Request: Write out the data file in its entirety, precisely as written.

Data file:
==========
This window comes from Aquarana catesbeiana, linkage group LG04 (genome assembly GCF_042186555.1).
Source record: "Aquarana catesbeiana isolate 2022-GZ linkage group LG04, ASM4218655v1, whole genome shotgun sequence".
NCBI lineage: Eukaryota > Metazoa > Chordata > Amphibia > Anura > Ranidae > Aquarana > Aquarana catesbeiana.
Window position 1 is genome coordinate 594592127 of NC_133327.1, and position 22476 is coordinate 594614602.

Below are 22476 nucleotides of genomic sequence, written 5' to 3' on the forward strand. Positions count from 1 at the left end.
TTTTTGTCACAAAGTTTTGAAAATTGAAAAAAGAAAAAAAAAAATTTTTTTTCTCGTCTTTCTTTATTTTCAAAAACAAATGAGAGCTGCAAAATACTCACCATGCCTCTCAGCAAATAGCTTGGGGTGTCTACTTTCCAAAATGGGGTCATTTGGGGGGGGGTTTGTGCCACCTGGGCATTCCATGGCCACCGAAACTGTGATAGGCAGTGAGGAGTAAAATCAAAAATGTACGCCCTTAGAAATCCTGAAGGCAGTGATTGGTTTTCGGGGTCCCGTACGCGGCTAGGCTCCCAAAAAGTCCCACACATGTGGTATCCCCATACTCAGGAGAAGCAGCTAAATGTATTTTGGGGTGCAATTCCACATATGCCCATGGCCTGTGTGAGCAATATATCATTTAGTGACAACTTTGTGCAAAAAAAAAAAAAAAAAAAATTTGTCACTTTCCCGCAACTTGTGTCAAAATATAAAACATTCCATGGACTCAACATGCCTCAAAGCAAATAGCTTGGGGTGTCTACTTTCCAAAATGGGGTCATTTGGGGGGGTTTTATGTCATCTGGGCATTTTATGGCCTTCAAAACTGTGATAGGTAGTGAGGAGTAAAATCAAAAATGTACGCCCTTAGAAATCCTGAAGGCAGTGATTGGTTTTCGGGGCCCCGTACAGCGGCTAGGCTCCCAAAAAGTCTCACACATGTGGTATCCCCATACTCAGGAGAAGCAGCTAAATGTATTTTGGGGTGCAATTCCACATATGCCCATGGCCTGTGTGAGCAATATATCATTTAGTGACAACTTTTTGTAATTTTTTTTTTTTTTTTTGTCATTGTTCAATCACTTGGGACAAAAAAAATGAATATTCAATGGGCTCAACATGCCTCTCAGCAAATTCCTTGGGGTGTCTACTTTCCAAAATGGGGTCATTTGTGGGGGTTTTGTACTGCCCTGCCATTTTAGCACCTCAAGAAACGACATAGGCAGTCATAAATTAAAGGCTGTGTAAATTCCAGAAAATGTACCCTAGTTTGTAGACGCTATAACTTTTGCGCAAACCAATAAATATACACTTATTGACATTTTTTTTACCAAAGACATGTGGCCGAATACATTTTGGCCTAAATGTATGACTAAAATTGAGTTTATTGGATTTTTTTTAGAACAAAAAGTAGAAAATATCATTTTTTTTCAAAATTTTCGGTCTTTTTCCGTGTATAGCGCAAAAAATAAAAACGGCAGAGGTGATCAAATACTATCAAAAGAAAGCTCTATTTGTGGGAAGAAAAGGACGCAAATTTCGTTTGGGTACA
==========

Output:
This window comes from Aquarana catesbeiana, linkage group LG04 (genome assembly GCF_042186555.1).
Source record: "Aquarana catesbeiana isolate 2022-GZ linkage group LG04, ASM4218655v1, whole genome shotgun sequence".
NCBI lineage: Eukaryota > Metazoa > Chordata > Amphibia > Anura > Ranidae > Aquarana > Aquarana catesbeiana.
Window position 1 is genome coordinate 594592127 of NC_133327.1, and position 22476 is coordinate 594614602.

Below are 22476 nucleotides of genomic sequence, written 5' to 3' on the forward strand. Positions count from 1 at the left end.
TTTTTGTCACAAAGTTTTGAAAATTGAAAAAAGAAAAAAAAAAATTTTTTTTCTCGTCTTTCTTTATTTTCAAAAACAAATGAGAGCTGCAAAATACTCACCATGCCTCTCAGCAAATAGCTTGGGGTGTCTACTTTCCAAAATGGGGTCATTTGGGGGGGGGTTTGTGCCACCTGGGCATTCCATGGCCACCGAAACTGTGATAGGCAGTGAGGAGTAAAATCAAAAATGTACGCCCTTAGAAATCCTGAAGGCAGTGATTGGTTTTCGGGGTCCCGTACGCGGCTAGGCTCCCAAAAAGTCCCACACATGTGGTATCCCCATACTCAGGAGAAGCAGCTAAATGTATTTTGGGGTGCAATTCCACATATGCCCATGGCCTGTGTGAGCAATATATCATTTAGTGACAACTTTGTGCAAAAAAAAAAAAAAAAAAAATTTGTCACTTTCCCGCAACTTGTGTCAAAATATAAAACATTCCATGGACTCAACATGCCTCAAAGCAAATAGCTTGGGGTGTCTACTTTCCAAAATGGGGTCATTTGGGGGGGTTTTATGTCATCTGGGCATTTTATGGCCTTCAAAACTGTGATAGGTAGTGAGGAGTAAAATCAAAAATGTACGCCCTTAGAAATCCTGAAGGCAGTGATTGGTTTTCGGGGCCCCGTACAGCGGCTAGGCTCCCAAAAAGTCTCACACATGTGGTATCCCCATACTCAGGAGAAGCAGCTAAATGTATTTTGGGGTGCAATTCCACATATGCCCATGGCCTGTGTGAGCAATATATCATTTAGTGACAACTTTTTGTAATTTTTTTTTTTTTTTTTGTCATTGTTCAATCACTTGGGACAAAAAAAATGAATATTCAATGGGCTCAACATGCCTCTCAGCAAATTCCTTGGGGTGTCTACTTTCCAAAATGGGGTCATTTGTGGGGGTTTTGTACTGCCCTGCCATTTTAGCACCTCAAGAAACGACATAGGCAGTCATAAATTAAAGGCTGTGTAAATTCCAGAAAATGTACCCTAGTTTGTAGACGCTATAACTTTTGCGCAAACCAATAAATATACACTTATTGACATTTTTTTTACCAAAGACATGTGGCCGAATACATTTTGGCCTAAATGTATGACTAAAATTGAGTTTATTGGATTTTTTTTAGAACAAAAAGTAGAAAATATCATTTTTTTTCAAAATTTTCGGTCTTTTTCCGTGTATAGCGCAAAAAATAAAAACGGCAGAGGTGATCAAATACTATCAAAAGAAAGCTCTATTTGTGGGAAGAAAAGGACGCAAATTTCGTTTGGGTACA